The explosive ending to Fassbinder’s The Marriage of Maria Braun irks me. Here, finally, when the Brauns are forced to stop playing war-torn games and actually learn to live with one another (no easy task), they are engulfed in flames. I understand the blow-up’s socio-political undertones—"Fassbinder's world was one in which sex, ego and money drove his characters to cruelty, sadism and self-destruction,” wrote Roger Ebert in a review of Maria Braun, and Fassbinder’s world was also one in which fascism wreaked everyday havoc. Yet I always find that, when self-destruction takes the form of a cataclysmic explosion, the difficulty of living with the effects of cruelty and sadism has been conveniently avoided.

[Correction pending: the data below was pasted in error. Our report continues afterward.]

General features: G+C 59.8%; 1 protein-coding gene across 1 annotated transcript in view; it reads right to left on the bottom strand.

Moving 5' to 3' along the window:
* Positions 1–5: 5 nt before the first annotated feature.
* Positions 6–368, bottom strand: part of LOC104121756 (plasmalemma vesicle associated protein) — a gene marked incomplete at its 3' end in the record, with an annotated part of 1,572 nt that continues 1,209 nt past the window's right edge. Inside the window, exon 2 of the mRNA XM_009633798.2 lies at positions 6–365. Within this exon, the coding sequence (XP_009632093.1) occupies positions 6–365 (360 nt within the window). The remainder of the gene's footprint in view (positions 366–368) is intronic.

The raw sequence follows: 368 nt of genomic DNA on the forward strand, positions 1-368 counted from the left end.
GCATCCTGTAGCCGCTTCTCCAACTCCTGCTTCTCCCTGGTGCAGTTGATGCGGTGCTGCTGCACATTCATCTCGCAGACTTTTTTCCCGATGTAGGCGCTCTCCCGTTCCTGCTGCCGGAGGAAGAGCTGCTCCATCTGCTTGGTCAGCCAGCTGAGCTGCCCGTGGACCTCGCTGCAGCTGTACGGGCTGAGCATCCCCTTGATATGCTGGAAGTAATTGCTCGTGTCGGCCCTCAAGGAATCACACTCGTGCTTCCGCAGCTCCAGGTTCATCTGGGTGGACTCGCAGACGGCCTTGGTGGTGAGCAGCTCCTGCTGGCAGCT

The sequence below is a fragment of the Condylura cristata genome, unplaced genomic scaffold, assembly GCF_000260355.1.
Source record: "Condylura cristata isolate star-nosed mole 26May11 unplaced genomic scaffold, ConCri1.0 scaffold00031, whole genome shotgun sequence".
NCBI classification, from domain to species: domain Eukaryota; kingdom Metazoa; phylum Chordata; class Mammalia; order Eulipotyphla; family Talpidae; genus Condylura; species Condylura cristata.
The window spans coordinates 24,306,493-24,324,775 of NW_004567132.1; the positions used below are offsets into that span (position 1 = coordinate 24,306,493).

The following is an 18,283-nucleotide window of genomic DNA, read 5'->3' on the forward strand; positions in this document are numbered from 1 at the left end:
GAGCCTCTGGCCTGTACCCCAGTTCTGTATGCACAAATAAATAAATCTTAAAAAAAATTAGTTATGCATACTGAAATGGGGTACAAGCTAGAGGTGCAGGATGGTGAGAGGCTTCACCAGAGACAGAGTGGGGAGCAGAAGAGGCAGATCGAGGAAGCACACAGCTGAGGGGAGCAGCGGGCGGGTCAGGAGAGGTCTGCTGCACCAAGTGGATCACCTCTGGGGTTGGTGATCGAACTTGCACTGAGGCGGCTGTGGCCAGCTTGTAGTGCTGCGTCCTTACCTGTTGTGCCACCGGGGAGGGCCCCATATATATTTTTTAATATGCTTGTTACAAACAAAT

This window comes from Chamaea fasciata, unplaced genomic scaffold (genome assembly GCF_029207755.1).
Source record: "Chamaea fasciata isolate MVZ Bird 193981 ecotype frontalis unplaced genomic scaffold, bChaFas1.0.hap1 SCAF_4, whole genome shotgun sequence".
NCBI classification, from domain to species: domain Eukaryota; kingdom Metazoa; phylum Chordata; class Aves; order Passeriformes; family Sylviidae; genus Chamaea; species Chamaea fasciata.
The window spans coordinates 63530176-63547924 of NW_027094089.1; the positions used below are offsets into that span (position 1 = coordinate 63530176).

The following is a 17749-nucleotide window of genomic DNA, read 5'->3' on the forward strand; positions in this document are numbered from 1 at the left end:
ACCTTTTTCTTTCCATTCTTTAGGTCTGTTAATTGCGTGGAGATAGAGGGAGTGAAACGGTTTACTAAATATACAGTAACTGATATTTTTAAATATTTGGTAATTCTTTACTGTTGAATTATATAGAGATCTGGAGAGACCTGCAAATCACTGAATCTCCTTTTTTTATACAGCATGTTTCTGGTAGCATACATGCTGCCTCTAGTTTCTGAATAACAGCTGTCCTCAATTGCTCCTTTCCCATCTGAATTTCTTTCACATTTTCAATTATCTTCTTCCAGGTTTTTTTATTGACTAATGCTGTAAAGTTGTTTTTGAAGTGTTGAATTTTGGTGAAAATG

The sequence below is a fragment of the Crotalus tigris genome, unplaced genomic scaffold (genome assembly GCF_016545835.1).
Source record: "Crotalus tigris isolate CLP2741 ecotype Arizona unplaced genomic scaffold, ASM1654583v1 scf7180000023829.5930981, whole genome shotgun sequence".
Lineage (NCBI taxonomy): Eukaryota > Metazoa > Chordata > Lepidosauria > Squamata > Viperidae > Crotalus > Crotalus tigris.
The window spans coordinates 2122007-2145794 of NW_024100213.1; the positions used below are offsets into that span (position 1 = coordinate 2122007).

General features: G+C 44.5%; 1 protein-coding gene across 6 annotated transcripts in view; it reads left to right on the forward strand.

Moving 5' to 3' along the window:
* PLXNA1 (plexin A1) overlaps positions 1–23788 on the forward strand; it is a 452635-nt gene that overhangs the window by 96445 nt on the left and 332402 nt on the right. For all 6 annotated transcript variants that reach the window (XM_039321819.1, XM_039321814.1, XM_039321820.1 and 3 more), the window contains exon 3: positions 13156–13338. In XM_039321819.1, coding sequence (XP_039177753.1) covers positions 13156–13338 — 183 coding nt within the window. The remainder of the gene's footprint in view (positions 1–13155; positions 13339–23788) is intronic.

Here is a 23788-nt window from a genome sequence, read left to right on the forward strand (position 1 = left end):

However, the explosion at the end of Antonioni’s Zabriskie Point strikes me as one of cinema's best. Daria imagines an apocalyptic ending to the world’s injustice, watching a masterpiece of modern architecture and its privileged inhabitants repeatedly, violently erupt in flames. The blow-up occurs in her head, but its satisfying finality allows her to keep living.